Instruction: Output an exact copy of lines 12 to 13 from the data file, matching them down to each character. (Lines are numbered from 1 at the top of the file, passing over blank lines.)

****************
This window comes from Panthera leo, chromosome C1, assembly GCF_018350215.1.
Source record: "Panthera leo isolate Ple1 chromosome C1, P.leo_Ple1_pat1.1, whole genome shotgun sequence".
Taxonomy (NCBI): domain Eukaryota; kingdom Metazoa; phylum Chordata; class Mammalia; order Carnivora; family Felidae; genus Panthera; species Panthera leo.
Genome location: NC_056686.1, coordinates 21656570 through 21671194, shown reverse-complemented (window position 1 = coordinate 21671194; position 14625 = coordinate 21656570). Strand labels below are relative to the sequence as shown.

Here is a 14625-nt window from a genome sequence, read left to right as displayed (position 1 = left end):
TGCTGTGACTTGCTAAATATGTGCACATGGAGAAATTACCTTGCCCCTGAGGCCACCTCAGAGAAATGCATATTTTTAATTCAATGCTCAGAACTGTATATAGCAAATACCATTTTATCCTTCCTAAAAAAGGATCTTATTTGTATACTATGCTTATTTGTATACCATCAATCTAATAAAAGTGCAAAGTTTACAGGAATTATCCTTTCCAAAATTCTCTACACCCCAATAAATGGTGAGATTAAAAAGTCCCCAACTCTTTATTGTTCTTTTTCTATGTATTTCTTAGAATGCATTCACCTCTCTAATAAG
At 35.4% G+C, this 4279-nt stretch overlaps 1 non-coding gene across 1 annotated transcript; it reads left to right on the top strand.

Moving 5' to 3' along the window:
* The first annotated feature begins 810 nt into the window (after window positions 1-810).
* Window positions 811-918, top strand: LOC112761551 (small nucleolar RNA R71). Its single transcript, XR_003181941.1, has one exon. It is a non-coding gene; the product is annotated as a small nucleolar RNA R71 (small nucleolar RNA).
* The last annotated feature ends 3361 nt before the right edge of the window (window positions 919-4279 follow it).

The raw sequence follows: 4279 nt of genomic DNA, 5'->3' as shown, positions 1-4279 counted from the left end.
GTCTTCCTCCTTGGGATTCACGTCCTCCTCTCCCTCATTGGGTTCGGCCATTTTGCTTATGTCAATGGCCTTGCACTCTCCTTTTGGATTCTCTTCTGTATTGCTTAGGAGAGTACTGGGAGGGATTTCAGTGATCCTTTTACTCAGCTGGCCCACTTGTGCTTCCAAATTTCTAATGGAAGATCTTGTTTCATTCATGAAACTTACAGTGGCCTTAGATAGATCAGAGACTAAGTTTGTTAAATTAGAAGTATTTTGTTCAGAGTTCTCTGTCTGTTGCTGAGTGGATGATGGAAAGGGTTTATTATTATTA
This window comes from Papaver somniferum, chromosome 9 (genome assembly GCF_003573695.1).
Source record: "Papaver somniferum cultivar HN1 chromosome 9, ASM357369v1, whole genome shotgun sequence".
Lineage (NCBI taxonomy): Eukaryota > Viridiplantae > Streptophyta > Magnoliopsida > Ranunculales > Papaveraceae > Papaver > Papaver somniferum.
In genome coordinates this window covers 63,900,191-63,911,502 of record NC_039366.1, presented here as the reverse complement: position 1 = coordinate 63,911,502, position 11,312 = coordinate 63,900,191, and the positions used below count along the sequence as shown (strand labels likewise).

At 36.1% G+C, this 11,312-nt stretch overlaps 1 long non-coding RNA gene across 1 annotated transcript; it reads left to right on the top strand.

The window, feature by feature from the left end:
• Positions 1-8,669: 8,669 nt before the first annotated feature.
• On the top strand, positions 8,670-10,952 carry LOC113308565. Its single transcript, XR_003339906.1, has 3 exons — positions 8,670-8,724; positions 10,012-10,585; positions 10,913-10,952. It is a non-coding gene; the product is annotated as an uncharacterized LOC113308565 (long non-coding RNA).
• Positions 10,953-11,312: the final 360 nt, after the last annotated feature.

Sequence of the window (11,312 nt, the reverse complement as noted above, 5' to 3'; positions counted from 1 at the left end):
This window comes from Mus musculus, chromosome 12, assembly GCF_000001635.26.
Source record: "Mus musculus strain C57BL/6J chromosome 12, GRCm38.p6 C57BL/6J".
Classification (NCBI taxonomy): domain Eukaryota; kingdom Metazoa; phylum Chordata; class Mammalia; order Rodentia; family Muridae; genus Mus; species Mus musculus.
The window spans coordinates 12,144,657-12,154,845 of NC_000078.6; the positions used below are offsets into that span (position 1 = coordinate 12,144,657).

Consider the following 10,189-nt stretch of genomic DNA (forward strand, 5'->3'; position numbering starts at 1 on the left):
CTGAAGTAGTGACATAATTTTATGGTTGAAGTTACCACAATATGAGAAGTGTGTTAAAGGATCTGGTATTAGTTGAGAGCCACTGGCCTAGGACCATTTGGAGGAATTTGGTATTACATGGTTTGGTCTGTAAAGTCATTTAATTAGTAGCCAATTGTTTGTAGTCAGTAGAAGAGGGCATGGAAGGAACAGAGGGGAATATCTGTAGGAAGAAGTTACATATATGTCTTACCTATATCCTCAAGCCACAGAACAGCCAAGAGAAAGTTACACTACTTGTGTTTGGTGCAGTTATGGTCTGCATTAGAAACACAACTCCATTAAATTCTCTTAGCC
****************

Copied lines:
The raw sequence follows: 4279 nt of genomic DNA, 5'->3' as shown, positions 1-4279 counted from the left end.
GTCTTCCTCCTTGGGATTCACGTCCTCCTCTCCCTCATTGGGTTCGGCCATTTTGCTTATGTCAATGGCCTTGCACTCTCCTTTTGGATTCTCTTCTGTATTGCTTAGGAGAGTACTGGGAGGGATTTCAGTGATCCTTTTACTCAGCTGGCCCACTTGTGCTTCCAAATTTCTAATGGAAGATCTTGTTTCATTCATGAAACTTACAGTGGCCTTAGATAGATCAGAGACTAAGTTTGTTAAATTAGAAGTATTTTGTTCAGAGTTCTCTGTCTGTTGCTGAGTGGATGATGGAAAGGGTTTATTATTATTA